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Blackhawks, Lightning rested after short summer

by Arpon Basu / Chicago Blackhawks

TORONTO – The last time we witnessed NHL hockey, the storyline was dominated by the experience of the Chicago Blackhawks in the Stanley Cup Final against the inexperienced Tampa Bay Lightning, and how that wisdom eventually allowed the Blackhawks to prevail in six games.

Three months later, that same storyline exists, and the Blackhawks still hold the advantage in knowing how to recharge to start a new season so quickly after the last one finished.

Players from each team were here Tuesday to begin the Player Media Tour, an annual event where several of the League's top players do the rounds with the media to set up the upcoming season.

The event is usually held in New York but was moved to Toronto this year to begin the one-year countdown to the World Cup of Hockey to be held at Air Canada Centre starting Sept. 17, 2016.

"We've been through this before a few times where you get kind of used to having short summers and understanding what you have to do to get your body to feel good and rejuvenate mentally as well," said Blackhawks defenseman Duncan Keith, the winner of the Conn Smythe Trophy last season. "It is a short summer, but I think you get used to them to the point that you enjoy it. You want to have long years and a short summer and get right back at it."

Getting used to short summers is something any player in the NHL would love to be forced to do, and the Lightning hope to have begun the process of becoming one of those teams on an annual basis.

"You know it's hard to tell, obviously. Most of us haven't been in that situation before," Lightning defenseman Victor Hedman said on the impact of a short summer. "You can see teams like Pittsburgh lost in the Final [in 2008] and went right back at it [to win the Final the next year]. I don't think it's going to be a hurdle.

"I know guys are very excited about the season starting again, but we have to make sure we don't take anything for granted. It's a tough league, and we have pretty much the same team, but we know teams are going to be better. We can't hang our hat on last year. We have to make sure we refocus and get ready to do the work that it's going to take to take us back to the playoffs to start with."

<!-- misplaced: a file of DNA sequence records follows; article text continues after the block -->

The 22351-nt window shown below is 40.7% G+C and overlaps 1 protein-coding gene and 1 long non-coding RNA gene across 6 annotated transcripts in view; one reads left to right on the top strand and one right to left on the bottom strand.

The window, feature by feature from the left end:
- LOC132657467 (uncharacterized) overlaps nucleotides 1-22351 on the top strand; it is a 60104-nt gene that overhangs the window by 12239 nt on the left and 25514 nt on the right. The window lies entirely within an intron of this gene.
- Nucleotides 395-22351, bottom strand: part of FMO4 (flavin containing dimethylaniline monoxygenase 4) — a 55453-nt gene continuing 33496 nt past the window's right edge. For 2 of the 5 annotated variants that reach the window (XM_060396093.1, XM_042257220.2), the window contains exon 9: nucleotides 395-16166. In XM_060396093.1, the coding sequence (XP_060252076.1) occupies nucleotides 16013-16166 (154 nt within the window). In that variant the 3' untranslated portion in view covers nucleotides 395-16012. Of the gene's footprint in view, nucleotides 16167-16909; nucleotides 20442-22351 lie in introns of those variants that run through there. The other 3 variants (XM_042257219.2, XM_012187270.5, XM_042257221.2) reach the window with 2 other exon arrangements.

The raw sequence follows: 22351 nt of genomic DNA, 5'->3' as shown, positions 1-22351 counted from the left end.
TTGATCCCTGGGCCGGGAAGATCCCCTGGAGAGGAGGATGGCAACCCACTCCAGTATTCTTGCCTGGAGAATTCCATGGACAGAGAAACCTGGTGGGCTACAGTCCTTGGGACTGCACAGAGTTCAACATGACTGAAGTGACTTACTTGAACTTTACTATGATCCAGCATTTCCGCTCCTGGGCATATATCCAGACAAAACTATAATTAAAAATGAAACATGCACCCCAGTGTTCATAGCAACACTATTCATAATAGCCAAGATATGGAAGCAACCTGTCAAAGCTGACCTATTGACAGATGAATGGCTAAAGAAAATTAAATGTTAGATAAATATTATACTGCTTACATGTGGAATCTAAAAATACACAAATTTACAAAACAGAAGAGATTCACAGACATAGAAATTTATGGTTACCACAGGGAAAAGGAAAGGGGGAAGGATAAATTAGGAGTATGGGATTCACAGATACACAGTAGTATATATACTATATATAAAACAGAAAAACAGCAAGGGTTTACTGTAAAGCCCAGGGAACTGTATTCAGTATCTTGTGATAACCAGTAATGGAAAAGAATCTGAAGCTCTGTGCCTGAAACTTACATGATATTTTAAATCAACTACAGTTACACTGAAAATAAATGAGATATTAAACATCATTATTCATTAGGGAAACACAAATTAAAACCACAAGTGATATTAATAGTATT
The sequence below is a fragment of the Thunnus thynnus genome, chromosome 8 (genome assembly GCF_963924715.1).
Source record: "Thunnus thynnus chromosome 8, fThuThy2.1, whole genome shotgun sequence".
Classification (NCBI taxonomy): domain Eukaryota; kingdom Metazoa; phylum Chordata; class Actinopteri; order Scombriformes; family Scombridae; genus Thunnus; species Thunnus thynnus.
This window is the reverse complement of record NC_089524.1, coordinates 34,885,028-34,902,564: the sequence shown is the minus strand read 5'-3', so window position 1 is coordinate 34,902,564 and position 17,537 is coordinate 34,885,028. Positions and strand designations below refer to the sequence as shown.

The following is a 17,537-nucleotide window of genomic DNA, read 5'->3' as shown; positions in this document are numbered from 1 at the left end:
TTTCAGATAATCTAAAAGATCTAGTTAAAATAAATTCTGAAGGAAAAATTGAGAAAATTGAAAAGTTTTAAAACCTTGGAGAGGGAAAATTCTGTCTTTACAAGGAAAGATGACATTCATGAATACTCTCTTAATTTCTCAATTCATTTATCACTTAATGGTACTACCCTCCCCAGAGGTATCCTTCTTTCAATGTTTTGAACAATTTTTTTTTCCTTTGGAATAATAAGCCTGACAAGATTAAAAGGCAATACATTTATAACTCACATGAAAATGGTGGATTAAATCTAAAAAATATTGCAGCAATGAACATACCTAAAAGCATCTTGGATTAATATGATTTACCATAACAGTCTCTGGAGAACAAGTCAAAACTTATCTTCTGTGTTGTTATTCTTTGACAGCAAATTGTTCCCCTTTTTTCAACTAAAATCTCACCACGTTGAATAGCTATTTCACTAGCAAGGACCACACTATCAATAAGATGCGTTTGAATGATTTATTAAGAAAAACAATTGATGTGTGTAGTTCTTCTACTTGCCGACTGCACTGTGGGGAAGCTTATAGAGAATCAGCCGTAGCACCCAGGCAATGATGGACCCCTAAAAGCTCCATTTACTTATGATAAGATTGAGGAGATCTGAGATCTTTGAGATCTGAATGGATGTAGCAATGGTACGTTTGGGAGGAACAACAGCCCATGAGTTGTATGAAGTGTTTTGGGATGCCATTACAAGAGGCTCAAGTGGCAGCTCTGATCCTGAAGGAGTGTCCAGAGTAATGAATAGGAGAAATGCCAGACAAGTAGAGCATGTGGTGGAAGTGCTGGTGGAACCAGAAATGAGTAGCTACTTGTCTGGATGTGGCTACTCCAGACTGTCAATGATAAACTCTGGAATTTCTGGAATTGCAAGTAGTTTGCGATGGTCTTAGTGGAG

The challenge of refocusing on a new season is greater for the Blackhawks, even if they have more experience doing it. The Lightning haven't been celebrating all summer the way the Blackhawks have, so the mental aspect of looking forward to a new season should be easier to grasp for them. Not so for the Blackhawks, who have had to balance the joy of winning the Stanley Cup for the third time in six seasons against the realization that once the party ends, it's time to get back to work.

"There's still that excitement there, especially the moments after winning the Cup, and you want to really take in the energy and just kind of absorb everything that's going on in Chicago, because there's so much going on," Blackhawks captain Jonathan Toews said. "But at the same time, you know that it would be wise to plan ahead and to think that your offseason's going to go by really fast, and next thing you know you'll be jumping into another season, and if you're not too focused or worried about that, you've got a lot of work ahead.

"I think our guys in our room have done a good job of that, at least taking some time to relax, some quiet time to unwind and really miss the game. Then when it's time to come to training camp, be excited to get going again."

It's not only the winners who need to get used to a different offseason routine. It can be just as difficult for players who are accustomed to playing deep into the postseason but who missed the playoffs to know how to plan their summers.

Boston Bruins goaltender Tuukka Rask said he needed to figure out what to do with the extra time after missing the playoffs for the first time in his NHL career. Rask took a couple of weeks off after the season before starting his training, and then took another long break in the middle of the summer to make sure he would be in peak form for training camp.

"The more you have time off, you're always questioning if you can play hockey anymore. You know, am I going to be able to play hockey in the NHL?" Rask said. "That's the only difference. I guess we've been on both ends of that one, going all the way and not making the playoffs now. So at least you get a good rest, and you really get mental rest. But also it's a really long offseason, so you kind of have to plan it so you don't burn yourself out during the offseason."

When the players leave here Tuesday, most of them will be on their way to their respective cities to get ready for training camp. That might be when it hits the Blackhawks, when the preparation for an attempt at a second straight championship begins.

"I flew into Chicago the other day, and it felt like yesterday we were playing in the Finals there," Keith said. "I hadn't been back the whole time over the summer, and it still felt like it was just yesterday that we were playing. You get used to that feeling and we know how to deal with it."

Author: Arpon Basu | Managing Editor LNH.com

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